Is a recession on the horizon?


Kathy Bostjancic

Kathy Bostjancic

The bear market, the war in Ukraine and the imbalance of the supply chain are some of the unexpected things that will affect the US and the world economy in 2022. But what can you expect in 2023?

As the new year approaches, the National Economist Kathy Bostjancic and his team of economists closely monitor world events and key economic indicators to understand how the economy can grow. October, Bostjancic successful recently retired former economist David Berson. She is the second person and the first woman to be appointed as the country’s chief economic officer. He is regularly quoted by the national and international media, joining the entire country with local and international economic experts.

Bostjancic recently discussed the economic outlook for the next six to 12 months, the expectations of the Federal Reserve Open Market Committee, and the possibility that the US will be in recession this time next year.

Q: How would you view the economy today?
Bostjancic: The economy is still running at a strong pace as the labor market remains strong and consumers tap into pandemic-related savings to support their spending. However, the economy appears to be at the end of a business cycle where economic activity is growing strongly and benefits to labor markets and manufacturing are struggling, leading to higher inflationary pressures. The labor market remains strong as evidenced by a very low unemployment rate, 3.7% in October, and a high number of job openings per unemployed person, at about two to one. While strong labor demand is supporting faster wage growth, wage incomes are still lagging behind the pace of inflation, leading consumers to tap into their savings and rely more on debt to finance their current spending.

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Question: Why is inflation such a problem?
The persistent inflation is the result of pandemic-related factors including supply chain disruptions, a record amount of monetary stimulus and ultra-easy monetary policy that has influenced consumer and business spending. This led to aggregate demand far exceeding aggregate supply, pushing the economy into a late cycle phase. The outbreak of war in Ukraine increases supply constraints, especially food and energy, leading to another leg of inflation.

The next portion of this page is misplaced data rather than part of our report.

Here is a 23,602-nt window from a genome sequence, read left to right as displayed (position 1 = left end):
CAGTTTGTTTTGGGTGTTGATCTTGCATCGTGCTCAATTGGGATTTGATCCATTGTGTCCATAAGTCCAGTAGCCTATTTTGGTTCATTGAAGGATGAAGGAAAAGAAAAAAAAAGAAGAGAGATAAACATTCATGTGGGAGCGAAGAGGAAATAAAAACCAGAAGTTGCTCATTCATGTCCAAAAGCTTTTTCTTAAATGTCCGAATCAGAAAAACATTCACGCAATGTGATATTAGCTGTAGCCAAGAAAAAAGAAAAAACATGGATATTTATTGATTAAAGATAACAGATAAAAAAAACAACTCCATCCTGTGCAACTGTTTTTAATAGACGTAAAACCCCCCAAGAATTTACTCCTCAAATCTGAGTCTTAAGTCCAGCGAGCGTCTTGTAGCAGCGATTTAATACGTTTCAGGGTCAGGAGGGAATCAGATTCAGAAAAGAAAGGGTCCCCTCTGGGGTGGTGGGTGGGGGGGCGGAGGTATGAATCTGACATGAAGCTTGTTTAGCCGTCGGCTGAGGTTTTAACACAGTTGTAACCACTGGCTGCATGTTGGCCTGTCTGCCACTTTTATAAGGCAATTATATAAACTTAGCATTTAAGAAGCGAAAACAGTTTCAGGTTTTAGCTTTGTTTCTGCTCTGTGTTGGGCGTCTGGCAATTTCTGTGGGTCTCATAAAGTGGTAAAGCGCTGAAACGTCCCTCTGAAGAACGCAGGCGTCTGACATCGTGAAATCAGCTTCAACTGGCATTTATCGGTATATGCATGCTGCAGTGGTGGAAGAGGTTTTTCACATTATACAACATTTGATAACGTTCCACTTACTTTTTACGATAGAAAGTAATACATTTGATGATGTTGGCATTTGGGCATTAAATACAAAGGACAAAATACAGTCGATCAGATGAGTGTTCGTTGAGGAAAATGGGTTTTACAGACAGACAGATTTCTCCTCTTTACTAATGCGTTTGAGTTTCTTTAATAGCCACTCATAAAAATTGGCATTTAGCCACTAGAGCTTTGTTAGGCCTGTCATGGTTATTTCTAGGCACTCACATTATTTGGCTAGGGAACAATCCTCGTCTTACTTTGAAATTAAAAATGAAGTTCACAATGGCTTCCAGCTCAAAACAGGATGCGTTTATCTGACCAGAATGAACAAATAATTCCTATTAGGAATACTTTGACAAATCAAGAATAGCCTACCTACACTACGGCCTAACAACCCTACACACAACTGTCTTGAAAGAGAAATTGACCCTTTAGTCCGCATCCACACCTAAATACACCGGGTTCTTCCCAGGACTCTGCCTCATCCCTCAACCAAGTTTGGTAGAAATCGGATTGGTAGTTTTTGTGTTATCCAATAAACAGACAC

Fortunately, the easing of supply pressures and the shift away from spending on heavy goods towards more services have led to an increase in consumer goods prices. Inflation of food and energy prices eased to 5.1% in October from a recent peak of 12.3% in February. However, core services inflation, which excludes energy services, rose to a 40-year high of 6.7%. Sharp disinflation in commodity prices has allowed the annual consumer price index (CPI) to cool from the recent peak of 9.1% to 7.7%, while the core CPI has gradually decreased to 6.3% from the cycle high. 6.6% in September. Going forward, we expect inflation in the goods sector to continue, but a gradual increase in services inflation should keep overall inflation improving gradually.

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Question: The Federal Reserve Open Market Committee, led by Chairman Jerome Powell, has moved quickly to raise interest rates to reduce inflation. Do you expect inflation to rise over the next six months?
The Federal Reserve is firmly focused on reducing the rate of inflation back to the 2% target level in the medium term. Thus, policy officials are ready to drive the policy rate to 5.0-5.25% and hold it at that level of restraint in 2023. In addition, the Fed reduces its balance sheet to a cap target of 95 billion dollars per month.

Aggressive Fed tightening has hit the housing market particularly hard because it is the most interest rate-sensitive sector of the economy. With mortgage rates rising to 7%, the housing market is already in recession and the sector is a leading indicator of the wider economy.

Beyond housing, high corporate borrowing rates are hurting investor sentiment about technology stocks because they are among the most indebted sectors. Consumer lending rates on cars and credit cards have also increased, but large pent-up demand for cars amid supply pressures is supporting car sales. Currently, consumers continue to rely on pandemic-related savings to support their spending, but as employment demand cools, we expect consumers to become less interested and able to dip into savings by mid-2023.

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Q: Are we facing a recession? And if so, how hard can it be?
Looking ahead, we foresee a combination of factors pushing the economy into a moderate recession beginning in mid-2023. Rising commodity prices, rising interest rates, and a lower rate of excess savings will slow consumer spending. Corporate earnings growth will slow as profit margins tighten further and top-line profit growth slows as consumer spending cools. Businesses will then be forced to cut back on hiring and hold back on capital expenditures. Ultimately the job losses will lead to a reduction in consumer spending, leading the economy into recession in the second half of 2023.

We think it will be a moderate recession, with a peak decline of 1.6%, compared to the post-WWII average of 2% – without the Great Financial Crisis and the recession caused by covid.

Slowing the economy from the deep economy continues to be pandemic-driven savings, rising demand for consumer services and autos, healthy consumer and business balance sheets, and the possibility that inflation will cool next year, despite the Fed’s heated stance.



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